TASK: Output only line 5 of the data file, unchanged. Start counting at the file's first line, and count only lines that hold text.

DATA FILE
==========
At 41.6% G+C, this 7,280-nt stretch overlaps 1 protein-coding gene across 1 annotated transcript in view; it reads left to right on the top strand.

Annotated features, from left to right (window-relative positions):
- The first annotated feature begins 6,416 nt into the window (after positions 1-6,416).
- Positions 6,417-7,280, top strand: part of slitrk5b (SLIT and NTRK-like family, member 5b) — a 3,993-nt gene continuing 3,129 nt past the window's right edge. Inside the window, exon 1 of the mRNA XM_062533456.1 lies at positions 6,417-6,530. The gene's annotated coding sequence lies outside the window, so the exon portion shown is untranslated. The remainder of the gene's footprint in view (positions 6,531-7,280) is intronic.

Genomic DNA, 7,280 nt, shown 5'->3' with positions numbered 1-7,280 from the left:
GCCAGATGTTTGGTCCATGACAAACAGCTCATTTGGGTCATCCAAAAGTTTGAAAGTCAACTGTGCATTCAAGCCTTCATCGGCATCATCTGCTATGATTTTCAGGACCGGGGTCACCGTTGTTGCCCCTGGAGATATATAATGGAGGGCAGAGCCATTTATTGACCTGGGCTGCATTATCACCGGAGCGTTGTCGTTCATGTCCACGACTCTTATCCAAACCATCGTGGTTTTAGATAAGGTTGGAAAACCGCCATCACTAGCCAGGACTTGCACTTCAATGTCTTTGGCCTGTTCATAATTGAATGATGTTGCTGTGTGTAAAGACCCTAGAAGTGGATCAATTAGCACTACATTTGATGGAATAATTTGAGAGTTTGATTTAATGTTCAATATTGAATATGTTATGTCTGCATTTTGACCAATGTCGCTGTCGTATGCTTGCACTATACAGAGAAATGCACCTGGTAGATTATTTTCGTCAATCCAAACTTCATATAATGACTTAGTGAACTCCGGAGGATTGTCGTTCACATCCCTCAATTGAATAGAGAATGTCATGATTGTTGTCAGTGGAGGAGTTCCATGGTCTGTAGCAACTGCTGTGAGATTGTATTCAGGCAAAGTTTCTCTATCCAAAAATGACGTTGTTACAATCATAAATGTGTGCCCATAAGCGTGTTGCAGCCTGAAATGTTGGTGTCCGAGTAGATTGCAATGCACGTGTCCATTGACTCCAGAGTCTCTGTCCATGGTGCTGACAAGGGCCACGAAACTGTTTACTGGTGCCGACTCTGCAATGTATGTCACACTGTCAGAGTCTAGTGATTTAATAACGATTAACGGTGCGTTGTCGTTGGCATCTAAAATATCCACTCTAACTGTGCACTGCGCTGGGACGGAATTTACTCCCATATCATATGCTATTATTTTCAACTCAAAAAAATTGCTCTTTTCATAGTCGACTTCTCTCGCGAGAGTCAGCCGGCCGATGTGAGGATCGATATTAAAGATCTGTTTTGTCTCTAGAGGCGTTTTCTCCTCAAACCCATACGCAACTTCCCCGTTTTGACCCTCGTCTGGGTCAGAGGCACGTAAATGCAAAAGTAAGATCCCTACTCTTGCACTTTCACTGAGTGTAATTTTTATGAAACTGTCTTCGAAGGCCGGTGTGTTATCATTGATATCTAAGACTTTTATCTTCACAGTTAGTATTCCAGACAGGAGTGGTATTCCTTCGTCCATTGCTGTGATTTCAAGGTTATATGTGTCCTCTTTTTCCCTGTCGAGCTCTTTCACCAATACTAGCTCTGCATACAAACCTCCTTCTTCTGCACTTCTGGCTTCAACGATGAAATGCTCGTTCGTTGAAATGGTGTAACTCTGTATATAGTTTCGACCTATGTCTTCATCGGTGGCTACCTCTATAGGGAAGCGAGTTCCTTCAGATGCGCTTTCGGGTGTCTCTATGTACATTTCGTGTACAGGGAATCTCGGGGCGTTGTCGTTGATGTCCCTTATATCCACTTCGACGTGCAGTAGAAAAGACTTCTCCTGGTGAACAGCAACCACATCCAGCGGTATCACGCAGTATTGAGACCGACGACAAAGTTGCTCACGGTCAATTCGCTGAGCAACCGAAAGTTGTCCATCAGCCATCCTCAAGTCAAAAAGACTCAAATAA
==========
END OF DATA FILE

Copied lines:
Genomic DNA, 7,280 nt, shown 5'->3' with positions numbered 1-7,280 from the left: